Nancy O’Dell started as a reporter and anchor at WPDE-TV in her hometown in South Carolina and later became a morning news anchor and crime reporter at WCBD-TV. One of her reports was on the leniency of the police on DUI cases, which led to an investigation and resulted in authorities implementing a strict directive on such cases. O’Dell was honored with the Best Report of the Year Award by the Associated Press.
She worked her way up the ranks and became an entertainment reporter for A Current Affair until it ended. In 1996, she joined Access Hollywood, and by 2011, she was a co-anchor of Entertainment Tonight.
Barbara Walters – $12m
One of the most celebrated broadcast journalists of her time, Barbara Walters paved the way for women to have more power and a bigger voice in broadcasting. She hosted several TV shows, including The View, Today, ABC Evening News, and 20/20. Walters started as a writer and segment producer of interest stories involving women on the NBC News morning program The Today Show with Hugh Downs and later with Frank McGee. When McGee passed away, Walters became the co-host of the program—a first for a woman on an American news program.
She was also the first woman to co-anchor on the evening news when she worked with Harry Reasoner on ABC Evening News. Walters also created and was a co-host of The View, from which she eventually retired but remained as its executive producer. Walters has been named by TV Guide as one of the “50 Greatest TV Stars of All Time.” In late 2022 she sadly passed away.
Chris Matthews – $5m
Chris Matthews started with print journalism and worked in the industry for 15 years. He was the Washington, D.C. bureau chief for the San Francisco Examiner and was a columnist for the San Francisco Chronicle. He then became known for his hour-long talk show, Hardball with Chris Matthews, on MSNBC. Matthews also hosted The Chris Matthews Show for some time. He has written eight best-selling books including Elusive Hero and Hardball: How Politics is Played, Told by One Who Knows the Game.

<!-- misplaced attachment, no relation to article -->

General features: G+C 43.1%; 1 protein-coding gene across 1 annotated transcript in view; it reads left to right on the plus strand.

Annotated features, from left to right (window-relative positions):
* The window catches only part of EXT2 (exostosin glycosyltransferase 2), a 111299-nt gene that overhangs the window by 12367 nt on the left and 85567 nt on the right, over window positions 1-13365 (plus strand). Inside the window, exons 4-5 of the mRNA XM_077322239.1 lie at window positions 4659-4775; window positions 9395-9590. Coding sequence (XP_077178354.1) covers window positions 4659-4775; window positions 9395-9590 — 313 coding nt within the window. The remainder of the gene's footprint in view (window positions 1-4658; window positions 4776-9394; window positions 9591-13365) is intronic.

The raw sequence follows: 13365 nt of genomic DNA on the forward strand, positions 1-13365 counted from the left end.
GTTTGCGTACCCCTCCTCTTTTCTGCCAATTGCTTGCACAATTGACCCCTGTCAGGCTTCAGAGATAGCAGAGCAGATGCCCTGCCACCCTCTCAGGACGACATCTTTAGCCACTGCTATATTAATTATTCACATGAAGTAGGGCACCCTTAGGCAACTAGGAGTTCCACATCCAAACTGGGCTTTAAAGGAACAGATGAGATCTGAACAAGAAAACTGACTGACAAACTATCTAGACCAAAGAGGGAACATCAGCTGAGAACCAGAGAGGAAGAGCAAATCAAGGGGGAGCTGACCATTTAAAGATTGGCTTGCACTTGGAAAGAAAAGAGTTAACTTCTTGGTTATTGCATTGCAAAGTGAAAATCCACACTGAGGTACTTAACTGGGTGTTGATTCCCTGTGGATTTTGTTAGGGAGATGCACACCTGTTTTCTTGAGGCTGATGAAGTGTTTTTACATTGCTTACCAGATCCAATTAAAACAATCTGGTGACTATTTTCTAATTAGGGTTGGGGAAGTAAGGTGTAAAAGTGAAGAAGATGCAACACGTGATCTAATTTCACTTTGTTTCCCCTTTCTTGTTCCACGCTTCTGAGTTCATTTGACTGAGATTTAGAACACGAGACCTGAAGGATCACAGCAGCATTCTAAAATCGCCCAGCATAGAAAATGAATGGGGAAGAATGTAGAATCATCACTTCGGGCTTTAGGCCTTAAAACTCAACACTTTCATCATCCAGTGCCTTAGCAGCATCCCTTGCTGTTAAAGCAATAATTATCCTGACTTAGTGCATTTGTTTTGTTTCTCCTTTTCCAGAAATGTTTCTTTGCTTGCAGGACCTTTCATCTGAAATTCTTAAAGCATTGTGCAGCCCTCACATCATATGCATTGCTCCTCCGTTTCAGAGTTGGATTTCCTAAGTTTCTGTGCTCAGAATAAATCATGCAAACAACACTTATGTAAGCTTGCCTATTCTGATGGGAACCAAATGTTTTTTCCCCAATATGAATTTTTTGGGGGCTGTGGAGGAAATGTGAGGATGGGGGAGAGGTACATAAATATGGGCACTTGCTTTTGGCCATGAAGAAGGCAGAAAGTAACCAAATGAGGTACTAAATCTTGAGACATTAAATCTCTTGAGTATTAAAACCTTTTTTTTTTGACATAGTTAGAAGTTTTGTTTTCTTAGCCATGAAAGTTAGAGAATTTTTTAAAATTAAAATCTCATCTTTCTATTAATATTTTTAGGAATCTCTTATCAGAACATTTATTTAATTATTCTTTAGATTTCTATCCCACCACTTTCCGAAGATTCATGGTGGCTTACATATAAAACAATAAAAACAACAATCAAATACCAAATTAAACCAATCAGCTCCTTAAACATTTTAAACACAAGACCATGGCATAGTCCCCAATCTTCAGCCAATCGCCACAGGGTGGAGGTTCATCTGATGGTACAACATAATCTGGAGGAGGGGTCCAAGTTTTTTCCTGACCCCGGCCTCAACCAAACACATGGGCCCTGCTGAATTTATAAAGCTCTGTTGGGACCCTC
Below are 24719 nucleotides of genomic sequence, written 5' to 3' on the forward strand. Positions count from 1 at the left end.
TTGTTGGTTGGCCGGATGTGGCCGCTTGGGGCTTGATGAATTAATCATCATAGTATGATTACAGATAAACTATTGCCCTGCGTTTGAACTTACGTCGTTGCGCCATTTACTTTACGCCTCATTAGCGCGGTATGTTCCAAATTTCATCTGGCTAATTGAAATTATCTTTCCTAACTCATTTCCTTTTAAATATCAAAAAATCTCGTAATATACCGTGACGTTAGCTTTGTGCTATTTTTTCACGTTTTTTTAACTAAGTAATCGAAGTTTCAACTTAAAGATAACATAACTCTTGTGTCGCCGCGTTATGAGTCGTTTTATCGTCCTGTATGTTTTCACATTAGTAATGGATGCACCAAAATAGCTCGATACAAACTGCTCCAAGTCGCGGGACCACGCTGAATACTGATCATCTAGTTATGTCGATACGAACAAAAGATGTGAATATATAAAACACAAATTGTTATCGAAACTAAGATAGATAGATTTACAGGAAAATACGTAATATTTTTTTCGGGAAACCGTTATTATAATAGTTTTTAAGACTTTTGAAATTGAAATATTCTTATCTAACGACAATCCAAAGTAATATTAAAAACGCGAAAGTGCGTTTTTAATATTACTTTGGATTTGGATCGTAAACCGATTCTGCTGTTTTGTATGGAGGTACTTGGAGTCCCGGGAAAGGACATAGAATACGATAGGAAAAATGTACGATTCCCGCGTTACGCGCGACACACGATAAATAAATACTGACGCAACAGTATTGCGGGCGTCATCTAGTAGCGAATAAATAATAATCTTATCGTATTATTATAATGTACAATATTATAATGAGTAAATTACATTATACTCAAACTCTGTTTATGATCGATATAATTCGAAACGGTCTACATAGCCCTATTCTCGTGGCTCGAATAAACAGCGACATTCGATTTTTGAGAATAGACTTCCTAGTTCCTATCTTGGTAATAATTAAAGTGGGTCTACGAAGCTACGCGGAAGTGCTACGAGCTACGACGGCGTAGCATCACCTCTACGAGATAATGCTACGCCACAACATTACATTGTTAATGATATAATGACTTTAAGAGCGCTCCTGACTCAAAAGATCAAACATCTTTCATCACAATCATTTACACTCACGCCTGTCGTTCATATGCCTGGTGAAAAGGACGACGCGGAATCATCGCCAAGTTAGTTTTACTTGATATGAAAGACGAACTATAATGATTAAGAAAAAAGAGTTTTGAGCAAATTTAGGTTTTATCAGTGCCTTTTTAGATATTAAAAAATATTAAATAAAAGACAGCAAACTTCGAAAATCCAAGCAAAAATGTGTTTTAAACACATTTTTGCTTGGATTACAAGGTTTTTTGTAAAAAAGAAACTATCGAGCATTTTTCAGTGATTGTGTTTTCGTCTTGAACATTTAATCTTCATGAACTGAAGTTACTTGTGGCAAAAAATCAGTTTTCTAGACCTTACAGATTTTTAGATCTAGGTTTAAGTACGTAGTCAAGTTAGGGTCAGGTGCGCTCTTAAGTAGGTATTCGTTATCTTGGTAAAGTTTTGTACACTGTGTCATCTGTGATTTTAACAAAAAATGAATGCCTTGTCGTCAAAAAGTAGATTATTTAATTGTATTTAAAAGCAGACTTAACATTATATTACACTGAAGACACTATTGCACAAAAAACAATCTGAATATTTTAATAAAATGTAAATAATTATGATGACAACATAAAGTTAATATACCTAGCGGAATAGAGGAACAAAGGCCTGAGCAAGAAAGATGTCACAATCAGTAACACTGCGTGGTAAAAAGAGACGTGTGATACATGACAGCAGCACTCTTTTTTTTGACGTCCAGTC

Throughout his career, Matthews has been bestowed awards including The Pennsylvania Society’s Gold Medal for Distinguished Achievement in 2005, the David Brinkley Award for Excellence in Broadcast Journalism, and the 2016 Tip O’Neill Irish Diaspora Award. He also holds 34 honorary degrees from different universities and colleges.
Elisabeth Hasselbeck – $1m
Elisabeth Hasselbeck was a Bachelor of Fine Arts graduate and worked for Puma as part of the design team. She was thrust into television and rose to prominence when she joined Survivor: The Australian Outback in 2001 where she placed fourth. She then got herself in another reality show— Style Network’s The Look for Less from 2002 to 2003—but this time, she hosted it. In the same year she left Style Network, she was hired as the fourth co-host on The View.
Together with her co-hosts, she was awarded the Daytime Emmy Award for Outstanding Talk Show Host. After ten years, Hasselbeck left and became a co-host of Fox & Friends. She retired in December 2015 to spend more time with her family.
Mika Brzezinski – $2m
Mika Brzezinski’s first job in the field of journalism was at ABC’s World News This Morning as an assistant. She then went to a Fox-affiliate station and worked as a general assignments reporter. She moved to CBS-affiliate WFSB-TV/WFSB-DT in 1992 and climbed her way to become its weekday morning anchor. She found her big break when she joined CBS and landed a role as a correspondent and anchor for the Up to the Minute news program. Brzezinski took a short break from CBS News and worked for MSNBC. She co-anchored HomePage with Ashleigh Banfield and Gina Gaston and was dubbed as the “Powerpuff Girls of Journalism.”
Brzezinski went back to CBS in September 2001 and became their principal “Ground Zero” reporter for the September 11 attacks, in which she gained national fame. She also contributed to CBS Sunday Morning and 60 Minutes. Currently, she co-hosts Morning Joe with Joe Scarborough, whom she married in 2018.